Message regarding 2012 Commencement
April 19, 2012
To Our Graduating Seniors, Gonzaga Students, and University Colleagues:
A major social justice issue during the 1980's and 1990's involved the ending of racist policies instituted by the minority government of South Africa in the years following World War II. "Apartheid," a legislated system of racial segregation, denied literally millions of black South Africans their civil rights, including the right to vote and receive equal access to social services. Millions of South Africans were stripped of their citizenship and forced by a series of resettlement acts to move into government-identified "homelands" — areas defined largely by race and/or ethnicity. Those resisting government-imposed apartheid policies were subjected to police brutality, imprisoned, and many — including many college students — were killed.
It was out of this violent social context that the voices of religious leaders, such as South African Anglican Archbishop Desmond Tutu and Catholic Archbishop Denis Hurley cried out to the world: "Will you help us?" While many heard but remained silent, some did lift their voices in support of the marginalized and suffering peoples of South Africa. In the midst of this horrific era, the Norwegian Nobel Committee in 1984 elected to award the Peace Prize to (then-Bishop) Tutu "as a unifying leader figure in the campaign to resolve the problem of apartheid in South Africa." During that period, and in the long and distinguished tradition of our University, Gonzaga faculty, staff and trustees, together with a generation of students, worked to bring awareness of apartheid — and a moral imperative to do something about it — to the forefront of this community.
Some 25 years later, we are privileged to have the rare opportunity to recognize a unique convergence of past, present and future at our upcoming Commencement ceremonies. Not only is this an opportunity to honor the determination and persistence of Desmond Tutu — arguably one of the most recognizable representatives of non-violent human rights activism on the planet — but it too is a chance to honor all those who speak out for justice when others remain silent. Ultimately, and most importantly, it is an opportunity to honor our graduates, who we recognize at the moment they transition from students firmly committed to the service of faith and the promotion of justice, to alumni who will go forth to serve others and provide leadership to our world. It is in recognition of this University's past involvement in the anti-apartheid movement, and the dedication of our current students to the welfare of others, that Archbishop Emeritus Tutu has accepted our invitation.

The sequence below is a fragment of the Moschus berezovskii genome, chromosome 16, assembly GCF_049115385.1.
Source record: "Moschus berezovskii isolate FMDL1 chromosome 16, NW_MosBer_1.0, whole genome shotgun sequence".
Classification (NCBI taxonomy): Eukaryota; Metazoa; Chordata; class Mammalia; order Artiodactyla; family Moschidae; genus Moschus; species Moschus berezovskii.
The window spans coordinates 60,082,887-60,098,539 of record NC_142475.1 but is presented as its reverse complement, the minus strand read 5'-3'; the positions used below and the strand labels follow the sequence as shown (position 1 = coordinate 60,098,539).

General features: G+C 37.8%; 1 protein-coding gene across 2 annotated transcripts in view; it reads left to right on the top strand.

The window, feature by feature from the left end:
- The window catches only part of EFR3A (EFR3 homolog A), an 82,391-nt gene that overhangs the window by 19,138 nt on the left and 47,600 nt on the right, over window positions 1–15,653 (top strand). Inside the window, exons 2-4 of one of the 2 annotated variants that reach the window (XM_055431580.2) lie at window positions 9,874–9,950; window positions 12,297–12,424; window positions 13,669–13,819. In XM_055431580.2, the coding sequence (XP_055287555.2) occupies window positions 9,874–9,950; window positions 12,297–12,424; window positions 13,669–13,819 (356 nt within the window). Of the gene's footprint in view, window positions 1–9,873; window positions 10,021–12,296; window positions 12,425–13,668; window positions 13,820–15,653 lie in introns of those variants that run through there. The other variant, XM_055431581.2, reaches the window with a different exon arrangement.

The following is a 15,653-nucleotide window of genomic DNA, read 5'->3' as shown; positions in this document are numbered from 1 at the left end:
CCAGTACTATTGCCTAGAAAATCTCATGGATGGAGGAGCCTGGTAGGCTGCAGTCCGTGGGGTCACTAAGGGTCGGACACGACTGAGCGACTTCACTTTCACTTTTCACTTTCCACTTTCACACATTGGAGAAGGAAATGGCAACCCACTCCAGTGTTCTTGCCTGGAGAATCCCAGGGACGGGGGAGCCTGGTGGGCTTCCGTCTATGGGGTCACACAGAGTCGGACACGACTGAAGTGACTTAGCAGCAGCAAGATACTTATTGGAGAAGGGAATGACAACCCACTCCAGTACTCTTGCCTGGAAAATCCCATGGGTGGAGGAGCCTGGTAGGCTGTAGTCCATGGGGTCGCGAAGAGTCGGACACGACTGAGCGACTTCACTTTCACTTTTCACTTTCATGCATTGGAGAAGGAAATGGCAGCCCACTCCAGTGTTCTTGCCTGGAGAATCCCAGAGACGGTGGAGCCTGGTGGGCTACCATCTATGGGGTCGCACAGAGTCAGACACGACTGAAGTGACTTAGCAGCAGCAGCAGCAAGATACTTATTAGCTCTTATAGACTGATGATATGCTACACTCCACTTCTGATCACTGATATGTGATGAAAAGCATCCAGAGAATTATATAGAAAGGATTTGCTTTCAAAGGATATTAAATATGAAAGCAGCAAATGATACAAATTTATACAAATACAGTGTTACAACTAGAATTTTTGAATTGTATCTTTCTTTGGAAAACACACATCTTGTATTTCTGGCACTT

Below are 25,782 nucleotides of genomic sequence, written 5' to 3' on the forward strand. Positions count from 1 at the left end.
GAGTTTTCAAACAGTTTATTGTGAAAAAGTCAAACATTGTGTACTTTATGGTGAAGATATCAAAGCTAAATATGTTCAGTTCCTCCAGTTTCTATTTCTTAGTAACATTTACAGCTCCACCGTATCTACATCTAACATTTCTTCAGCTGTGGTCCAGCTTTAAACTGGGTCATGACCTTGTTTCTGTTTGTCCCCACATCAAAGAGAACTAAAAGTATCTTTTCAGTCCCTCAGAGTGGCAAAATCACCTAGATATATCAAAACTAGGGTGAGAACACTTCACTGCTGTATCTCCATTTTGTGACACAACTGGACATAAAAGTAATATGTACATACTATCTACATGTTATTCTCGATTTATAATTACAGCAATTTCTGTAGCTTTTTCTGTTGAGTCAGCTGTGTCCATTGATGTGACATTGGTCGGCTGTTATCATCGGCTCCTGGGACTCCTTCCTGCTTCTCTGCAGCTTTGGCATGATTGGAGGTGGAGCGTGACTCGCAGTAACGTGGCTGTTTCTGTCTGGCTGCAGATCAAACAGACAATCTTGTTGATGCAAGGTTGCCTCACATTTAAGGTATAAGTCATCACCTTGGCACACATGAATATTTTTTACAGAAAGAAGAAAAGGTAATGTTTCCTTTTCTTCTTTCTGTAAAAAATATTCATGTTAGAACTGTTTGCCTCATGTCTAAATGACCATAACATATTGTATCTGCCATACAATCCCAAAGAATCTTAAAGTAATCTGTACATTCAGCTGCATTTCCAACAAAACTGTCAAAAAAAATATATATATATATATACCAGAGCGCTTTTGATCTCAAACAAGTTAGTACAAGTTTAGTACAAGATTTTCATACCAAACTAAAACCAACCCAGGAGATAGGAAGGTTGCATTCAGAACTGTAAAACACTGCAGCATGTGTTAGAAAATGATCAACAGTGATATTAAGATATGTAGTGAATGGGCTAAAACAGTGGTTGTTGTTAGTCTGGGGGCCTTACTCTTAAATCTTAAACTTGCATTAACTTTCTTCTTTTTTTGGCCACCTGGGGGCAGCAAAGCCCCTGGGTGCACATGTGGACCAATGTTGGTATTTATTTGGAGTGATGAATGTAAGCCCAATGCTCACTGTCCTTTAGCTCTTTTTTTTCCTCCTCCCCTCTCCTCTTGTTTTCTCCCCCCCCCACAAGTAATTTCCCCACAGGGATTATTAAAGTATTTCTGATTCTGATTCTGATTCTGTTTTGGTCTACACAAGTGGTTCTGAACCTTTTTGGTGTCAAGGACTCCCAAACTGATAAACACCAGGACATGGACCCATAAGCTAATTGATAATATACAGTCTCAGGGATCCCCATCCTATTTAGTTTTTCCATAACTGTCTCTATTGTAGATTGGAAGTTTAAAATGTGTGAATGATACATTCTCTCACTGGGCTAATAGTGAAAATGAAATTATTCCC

Desmond Tutu was honored with the Nobel Peace Prize not just for the essential work he did in the service of peace and justice but specifically "as a gesture of support ... to all individuals and groups ... who, with their concern for human dignity, fraternity and democracy, incite the admiration of the world."
On the occasion of the University's 125th Anniversary, in which we have a unique opportunity to connect with the noblest moments of our past, we are privileged to honor a Christian leader and social rights activist whose faith-based lifelong dedication to the cause of justice so clearly resonates with our efforts as a university. Desmond Tutu's life has been dedicated to advancing the cause of peace through reconciliation, and justice through Jesus' own instruction: " ... love one another. As I have loved you, so you also should love one another" (John 13:34). His determination and courage during a period of hate and injustice had a transformational impact on a nation, on humanity and on our university community — and it is this that we will together celebrate as we welcome Archbishop Emeritus Tutu to Gonzaga University on Commencement Weekend.
Thayne M. McCulloh, D.Phil.